La Conner Weekly News - Your independent hometown award-winning newspaper

By Ken Stern 

Forever crises are tragedies

From the editor-

 


We are facing a crisis with inflation, as happened in the 1980s. Gas prices are at record levels, a different crisis from their spikes in the 1970s, when there were two Arab oil embargoes, both a result of Israeli wars. Russia’s invasion of and war with Ukraine is the precipitating factor now.

There are forest fires in New Mexico and the southwest, crises that came earlier in the season than past years. There will be soon be west coast forest fires, from California north into Canada. Thankfully the fire season has not yet begun.

Both regions, the southwest and California, are suffering their second decade of drought.

We are wrong to term the drought a crisis.

That ongoing calamity, like the increasing devastation of climate change, are ongoing disasters, in the present tense. Both are tragedies, monumental problems that persist because society does not have the will to dedicate the resources to solve them. They are actually failures, since they are solvable or can be mitigated.

But this is not an editorial on climate change or the natural environment. It is an editorial on the human caused tragedy of homelessness and the housing shortage in the United States, each man-made, each persistent for decades and each national in scope.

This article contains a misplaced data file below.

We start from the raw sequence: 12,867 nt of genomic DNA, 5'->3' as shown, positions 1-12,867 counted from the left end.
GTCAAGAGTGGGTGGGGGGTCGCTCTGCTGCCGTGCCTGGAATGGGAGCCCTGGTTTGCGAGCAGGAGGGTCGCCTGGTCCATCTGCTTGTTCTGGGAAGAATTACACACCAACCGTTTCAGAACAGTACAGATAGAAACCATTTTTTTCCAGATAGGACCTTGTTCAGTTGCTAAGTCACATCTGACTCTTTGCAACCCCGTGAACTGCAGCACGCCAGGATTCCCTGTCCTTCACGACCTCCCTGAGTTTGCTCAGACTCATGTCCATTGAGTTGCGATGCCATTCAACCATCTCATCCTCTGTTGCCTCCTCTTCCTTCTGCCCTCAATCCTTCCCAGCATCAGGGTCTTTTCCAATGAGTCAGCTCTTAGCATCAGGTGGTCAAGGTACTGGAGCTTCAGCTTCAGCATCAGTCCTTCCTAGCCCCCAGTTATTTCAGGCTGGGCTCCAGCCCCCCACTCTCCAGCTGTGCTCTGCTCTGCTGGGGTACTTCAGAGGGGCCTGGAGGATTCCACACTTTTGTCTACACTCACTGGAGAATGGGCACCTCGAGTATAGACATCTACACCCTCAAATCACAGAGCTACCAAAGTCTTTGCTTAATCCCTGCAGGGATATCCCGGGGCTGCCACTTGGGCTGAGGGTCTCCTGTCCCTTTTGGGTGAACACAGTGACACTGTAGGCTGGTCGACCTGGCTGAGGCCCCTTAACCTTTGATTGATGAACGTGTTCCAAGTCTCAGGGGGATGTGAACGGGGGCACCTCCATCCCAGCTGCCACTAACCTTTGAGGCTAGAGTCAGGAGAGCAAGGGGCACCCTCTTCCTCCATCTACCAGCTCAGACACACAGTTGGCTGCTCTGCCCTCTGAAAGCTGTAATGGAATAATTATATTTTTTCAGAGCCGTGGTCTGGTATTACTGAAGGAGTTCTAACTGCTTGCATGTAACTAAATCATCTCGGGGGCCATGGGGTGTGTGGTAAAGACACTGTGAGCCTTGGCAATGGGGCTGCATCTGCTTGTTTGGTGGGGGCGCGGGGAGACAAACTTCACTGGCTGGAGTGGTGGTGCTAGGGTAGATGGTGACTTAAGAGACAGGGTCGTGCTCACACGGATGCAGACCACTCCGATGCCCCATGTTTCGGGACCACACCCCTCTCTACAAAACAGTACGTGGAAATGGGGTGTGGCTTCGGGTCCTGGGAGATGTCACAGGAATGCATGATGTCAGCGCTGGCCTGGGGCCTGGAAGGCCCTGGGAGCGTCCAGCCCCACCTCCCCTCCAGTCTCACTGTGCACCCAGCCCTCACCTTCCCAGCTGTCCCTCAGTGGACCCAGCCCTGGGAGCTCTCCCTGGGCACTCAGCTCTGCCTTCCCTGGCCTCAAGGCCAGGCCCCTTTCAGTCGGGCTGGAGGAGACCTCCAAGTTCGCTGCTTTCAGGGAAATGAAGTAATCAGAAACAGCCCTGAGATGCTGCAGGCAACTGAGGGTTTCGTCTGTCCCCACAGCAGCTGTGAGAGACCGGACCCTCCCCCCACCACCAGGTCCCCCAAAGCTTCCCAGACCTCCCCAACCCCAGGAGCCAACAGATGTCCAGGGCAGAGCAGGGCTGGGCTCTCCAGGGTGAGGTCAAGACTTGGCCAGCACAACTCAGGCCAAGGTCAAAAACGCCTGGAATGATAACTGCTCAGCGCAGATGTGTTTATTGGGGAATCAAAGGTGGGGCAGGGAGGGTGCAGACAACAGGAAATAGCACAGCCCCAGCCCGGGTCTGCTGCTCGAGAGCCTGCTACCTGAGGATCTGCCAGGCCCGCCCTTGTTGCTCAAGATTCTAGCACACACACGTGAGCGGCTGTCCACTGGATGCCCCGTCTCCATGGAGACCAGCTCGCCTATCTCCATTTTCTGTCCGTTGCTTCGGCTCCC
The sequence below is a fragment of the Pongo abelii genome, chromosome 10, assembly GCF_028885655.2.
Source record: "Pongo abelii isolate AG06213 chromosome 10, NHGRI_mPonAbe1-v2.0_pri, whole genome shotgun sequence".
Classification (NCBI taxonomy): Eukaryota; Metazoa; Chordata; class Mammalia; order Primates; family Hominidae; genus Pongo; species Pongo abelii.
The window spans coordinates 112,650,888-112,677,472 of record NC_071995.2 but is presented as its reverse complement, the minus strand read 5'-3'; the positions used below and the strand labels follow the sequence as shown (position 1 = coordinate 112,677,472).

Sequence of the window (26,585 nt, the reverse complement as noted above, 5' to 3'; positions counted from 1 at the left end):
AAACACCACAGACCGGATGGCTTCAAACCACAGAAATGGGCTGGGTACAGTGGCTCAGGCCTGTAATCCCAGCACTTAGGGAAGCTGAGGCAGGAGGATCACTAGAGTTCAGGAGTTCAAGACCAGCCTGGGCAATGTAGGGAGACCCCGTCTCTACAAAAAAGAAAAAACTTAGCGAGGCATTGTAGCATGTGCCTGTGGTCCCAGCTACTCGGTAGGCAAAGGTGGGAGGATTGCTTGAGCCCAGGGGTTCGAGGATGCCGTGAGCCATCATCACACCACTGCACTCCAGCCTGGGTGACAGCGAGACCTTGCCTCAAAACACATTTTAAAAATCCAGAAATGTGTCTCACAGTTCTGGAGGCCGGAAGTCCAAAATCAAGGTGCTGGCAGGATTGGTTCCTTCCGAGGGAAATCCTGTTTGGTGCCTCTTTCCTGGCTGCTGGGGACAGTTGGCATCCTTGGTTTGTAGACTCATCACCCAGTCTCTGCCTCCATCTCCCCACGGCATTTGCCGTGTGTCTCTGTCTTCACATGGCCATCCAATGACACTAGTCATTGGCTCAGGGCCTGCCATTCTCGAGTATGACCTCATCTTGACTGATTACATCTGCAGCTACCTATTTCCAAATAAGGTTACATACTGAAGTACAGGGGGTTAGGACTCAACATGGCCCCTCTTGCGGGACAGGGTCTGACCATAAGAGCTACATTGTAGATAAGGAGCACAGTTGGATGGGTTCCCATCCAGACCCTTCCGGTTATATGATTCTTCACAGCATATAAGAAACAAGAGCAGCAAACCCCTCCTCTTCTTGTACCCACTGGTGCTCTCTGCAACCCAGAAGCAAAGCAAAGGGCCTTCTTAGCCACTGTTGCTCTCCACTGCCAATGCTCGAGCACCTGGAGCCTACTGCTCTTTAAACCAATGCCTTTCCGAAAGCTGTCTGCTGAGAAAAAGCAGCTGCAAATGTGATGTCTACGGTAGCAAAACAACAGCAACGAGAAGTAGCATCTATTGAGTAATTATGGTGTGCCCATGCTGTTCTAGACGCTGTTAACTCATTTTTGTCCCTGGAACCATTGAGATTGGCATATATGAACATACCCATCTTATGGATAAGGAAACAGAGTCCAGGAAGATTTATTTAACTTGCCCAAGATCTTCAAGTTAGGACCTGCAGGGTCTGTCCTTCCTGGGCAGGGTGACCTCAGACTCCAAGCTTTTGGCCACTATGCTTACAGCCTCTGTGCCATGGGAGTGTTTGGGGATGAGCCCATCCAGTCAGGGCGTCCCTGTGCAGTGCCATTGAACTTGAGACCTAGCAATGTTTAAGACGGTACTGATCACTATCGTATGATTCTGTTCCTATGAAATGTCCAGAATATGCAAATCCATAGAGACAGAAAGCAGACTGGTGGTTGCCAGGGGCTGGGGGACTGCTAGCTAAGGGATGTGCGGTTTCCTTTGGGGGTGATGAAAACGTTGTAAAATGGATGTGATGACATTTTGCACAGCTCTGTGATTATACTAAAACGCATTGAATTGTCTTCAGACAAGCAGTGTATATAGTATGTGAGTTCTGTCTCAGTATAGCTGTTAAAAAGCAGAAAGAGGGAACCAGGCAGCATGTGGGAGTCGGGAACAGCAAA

By definition man generated tragedies are preventable. King Lear, proud, powerful and aging, carves up his kingdom and gives it to his daughters so they will honor and care for him. Bad idea. They do not, instead turning on him and turning him out. The rejection drives him mad. But his bad judgment created the problem.

Housing stock – its quantity, quality, diversity and placement – is a national issue.

Town of La Conner, Skagit County or the state of Washington regulations and funding, no matter how many or how much, will never be sufficient to meet the scope or complexity of the problem.

Residents, as citizens, must petition and push local and state elected officials to engage in needed national planning as a start to the decades of funding and the billions of dollars that must be invested across the country – with Washington getting its fair share – to create the quantity and diversity of housing stock to meet this community and county’s ongoing needs, especially in rental units for the working class.

The City of Anacortes and Skagit County, in funding the Anacortes Arts Festival proposal for housing as part of the their performing arts center, took a small specific step to address that community’s need. Last night staff and consultants from The Port of Skagit presented their vision for developing 13 acres of La Conner Marina property. That vision will take years to realize, if it comes to pass.

Its development can be shaped in specific ways by the ongoing participation of area residents.

The Port cannot solve the county’s tragic lack of rental units and the need for starter home housing stock. It might offer hope for putting a small dent in the problem. But like drought and climate change, changing the trajectory of this tragedy will take decades of dedicated dogging of officials at all levels of government to gain a commitment from federal officials in the other Washington.

Consider President Kennedy’s vision of putting men on the moon within a decade. Our nation can solve incredibly complex problems when funding supports imagination, creativity and drive. That is what is needed if our children’s children are not to be stuck with the – yes, failures – that allow homelessness and a shortage of housing stock. And failures can be fixed.

 

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